At one time scientists believed that living things and non-living things were made of different material, accounting for the unique properties of living things. This idea is called vitalism and is no longer popular.
What does remain popular (in fact is still the dominant view) is a similar idea that things that experience the world (humans, frogs, mice) are different from things that don't experience the world (potatoes, rocks, snowflakes). But in order to believe there is a distinction between things that experience the world and things that don't, you either need to believe in dualism (the idea that spirit enables experience outside of the material world) or that experience and consciousness emerge from unconscious matter. Many increasingly find neither of these explanations satisfactory, which is why many, including prominent scientists and philosophers are now endorsing varieties of panpsychism.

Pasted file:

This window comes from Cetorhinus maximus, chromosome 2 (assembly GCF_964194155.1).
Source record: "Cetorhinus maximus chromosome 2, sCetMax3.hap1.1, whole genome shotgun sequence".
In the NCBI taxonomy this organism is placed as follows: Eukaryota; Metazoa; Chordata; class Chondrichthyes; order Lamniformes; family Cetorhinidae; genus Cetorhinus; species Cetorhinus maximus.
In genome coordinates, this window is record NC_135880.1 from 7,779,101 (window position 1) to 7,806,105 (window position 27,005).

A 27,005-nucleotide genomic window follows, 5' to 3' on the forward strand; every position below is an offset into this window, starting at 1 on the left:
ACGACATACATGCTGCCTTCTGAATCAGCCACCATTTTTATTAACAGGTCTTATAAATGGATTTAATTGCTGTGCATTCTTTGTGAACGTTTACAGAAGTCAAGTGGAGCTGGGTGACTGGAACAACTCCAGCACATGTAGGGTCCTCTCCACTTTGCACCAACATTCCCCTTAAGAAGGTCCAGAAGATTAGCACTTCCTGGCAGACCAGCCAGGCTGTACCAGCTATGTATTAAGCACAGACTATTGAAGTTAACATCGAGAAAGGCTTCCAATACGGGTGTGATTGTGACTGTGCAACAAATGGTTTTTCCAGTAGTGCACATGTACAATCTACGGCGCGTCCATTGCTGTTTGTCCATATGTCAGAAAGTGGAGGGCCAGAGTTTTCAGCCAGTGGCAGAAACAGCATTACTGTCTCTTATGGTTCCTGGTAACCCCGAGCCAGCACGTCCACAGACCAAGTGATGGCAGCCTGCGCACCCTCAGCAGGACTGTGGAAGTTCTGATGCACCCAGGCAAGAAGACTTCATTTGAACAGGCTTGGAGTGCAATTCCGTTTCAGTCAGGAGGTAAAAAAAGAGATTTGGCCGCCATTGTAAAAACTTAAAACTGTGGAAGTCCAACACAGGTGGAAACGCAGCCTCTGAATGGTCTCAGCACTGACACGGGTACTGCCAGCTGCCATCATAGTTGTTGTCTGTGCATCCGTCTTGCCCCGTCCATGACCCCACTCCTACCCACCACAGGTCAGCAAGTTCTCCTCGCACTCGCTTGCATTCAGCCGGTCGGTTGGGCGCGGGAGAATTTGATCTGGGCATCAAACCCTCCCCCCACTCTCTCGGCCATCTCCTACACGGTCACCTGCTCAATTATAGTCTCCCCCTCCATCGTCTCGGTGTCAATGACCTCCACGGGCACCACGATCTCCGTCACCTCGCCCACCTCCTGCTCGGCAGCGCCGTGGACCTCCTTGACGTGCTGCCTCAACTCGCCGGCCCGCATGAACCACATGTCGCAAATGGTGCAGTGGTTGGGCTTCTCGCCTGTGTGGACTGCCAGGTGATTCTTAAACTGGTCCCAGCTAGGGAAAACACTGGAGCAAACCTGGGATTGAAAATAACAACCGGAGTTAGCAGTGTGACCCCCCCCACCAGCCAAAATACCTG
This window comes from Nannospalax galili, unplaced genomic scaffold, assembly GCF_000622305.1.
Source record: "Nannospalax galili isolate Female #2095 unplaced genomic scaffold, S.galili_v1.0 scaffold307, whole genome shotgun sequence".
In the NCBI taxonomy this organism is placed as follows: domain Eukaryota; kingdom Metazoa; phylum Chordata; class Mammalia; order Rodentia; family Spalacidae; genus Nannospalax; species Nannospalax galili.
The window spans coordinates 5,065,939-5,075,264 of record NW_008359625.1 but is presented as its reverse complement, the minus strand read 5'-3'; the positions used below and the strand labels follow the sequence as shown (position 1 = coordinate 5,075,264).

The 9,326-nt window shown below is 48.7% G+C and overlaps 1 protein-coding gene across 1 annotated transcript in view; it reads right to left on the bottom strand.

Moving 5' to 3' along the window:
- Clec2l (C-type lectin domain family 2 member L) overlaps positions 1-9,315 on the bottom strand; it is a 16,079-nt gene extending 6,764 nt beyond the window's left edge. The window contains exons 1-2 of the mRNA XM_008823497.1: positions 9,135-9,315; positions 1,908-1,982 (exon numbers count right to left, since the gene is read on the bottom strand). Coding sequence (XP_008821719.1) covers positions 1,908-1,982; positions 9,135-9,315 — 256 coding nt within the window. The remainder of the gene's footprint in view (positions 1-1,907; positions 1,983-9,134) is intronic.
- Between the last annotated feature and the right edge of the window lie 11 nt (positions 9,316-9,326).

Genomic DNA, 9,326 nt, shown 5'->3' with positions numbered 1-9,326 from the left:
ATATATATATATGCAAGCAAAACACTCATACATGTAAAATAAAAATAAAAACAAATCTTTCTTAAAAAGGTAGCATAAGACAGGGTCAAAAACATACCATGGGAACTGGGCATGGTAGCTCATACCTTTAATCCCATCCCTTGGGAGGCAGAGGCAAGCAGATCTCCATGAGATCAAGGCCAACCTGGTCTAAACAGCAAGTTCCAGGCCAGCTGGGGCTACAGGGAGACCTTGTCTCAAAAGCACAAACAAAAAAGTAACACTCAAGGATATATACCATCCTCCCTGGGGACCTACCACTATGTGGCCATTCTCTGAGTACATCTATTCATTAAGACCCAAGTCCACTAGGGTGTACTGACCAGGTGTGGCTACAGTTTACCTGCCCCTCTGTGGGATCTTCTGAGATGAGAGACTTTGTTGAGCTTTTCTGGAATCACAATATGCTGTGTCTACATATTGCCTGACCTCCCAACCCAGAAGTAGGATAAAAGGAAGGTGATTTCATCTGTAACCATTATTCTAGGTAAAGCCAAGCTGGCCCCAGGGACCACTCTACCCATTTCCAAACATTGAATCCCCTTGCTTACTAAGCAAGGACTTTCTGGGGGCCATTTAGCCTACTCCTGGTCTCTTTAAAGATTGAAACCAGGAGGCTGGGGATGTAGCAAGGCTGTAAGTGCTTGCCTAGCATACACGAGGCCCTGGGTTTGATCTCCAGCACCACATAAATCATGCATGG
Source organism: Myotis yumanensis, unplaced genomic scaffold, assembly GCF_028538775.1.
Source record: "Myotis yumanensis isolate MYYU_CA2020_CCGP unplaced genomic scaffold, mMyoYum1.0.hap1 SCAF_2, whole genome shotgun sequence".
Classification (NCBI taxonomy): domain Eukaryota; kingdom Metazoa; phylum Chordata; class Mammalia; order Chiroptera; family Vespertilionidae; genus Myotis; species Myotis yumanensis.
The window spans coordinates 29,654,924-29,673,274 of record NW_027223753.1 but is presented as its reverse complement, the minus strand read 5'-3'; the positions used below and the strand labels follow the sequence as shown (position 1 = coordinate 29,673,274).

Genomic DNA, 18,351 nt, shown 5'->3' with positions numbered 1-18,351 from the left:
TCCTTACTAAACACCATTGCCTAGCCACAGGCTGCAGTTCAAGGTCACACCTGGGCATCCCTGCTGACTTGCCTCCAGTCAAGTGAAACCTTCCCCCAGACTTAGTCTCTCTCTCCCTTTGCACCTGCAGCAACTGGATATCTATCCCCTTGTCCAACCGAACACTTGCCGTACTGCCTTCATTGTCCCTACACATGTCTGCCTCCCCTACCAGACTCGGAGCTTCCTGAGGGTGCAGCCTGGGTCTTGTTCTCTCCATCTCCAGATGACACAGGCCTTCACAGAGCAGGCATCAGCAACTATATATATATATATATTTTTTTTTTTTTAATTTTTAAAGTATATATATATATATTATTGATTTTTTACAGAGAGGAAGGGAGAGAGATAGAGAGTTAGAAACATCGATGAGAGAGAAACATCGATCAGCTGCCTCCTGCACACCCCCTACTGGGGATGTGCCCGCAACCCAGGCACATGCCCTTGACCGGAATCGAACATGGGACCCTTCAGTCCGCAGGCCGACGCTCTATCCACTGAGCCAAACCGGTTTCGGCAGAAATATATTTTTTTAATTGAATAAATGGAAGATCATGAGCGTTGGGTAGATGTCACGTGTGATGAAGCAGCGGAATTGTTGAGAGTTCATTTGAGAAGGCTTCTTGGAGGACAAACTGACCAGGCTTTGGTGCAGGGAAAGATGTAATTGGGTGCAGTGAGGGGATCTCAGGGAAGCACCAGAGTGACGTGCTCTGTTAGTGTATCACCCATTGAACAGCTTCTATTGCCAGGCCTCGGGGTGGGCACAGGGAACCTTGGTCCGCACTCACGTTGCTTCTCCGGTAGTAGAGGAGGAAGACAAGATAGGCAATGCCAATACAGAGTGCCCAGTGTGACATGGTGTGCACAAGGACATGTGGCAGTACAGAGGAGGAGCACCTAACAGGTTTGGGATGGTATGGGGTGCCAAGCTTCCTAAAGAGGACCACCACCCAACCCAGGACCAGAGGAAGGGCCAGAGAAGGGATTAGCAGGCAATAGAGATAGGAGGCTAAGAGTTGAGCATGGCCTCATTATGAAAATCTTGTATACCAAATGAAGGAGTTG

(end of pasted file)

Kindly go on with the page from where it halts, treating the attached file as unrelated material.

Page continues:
Panpsychism is the idea that experience is a property of all matter, and that human consciousness is different in degree rather than kind from the rest of the universe.
Philosophers such as Galen Stawson and Thomas Nagel endorse varieties of panpsychism. Scientists are also beginning to support the idea, such as the neuroscientist Stefan Koch, who gives his reasons in this video.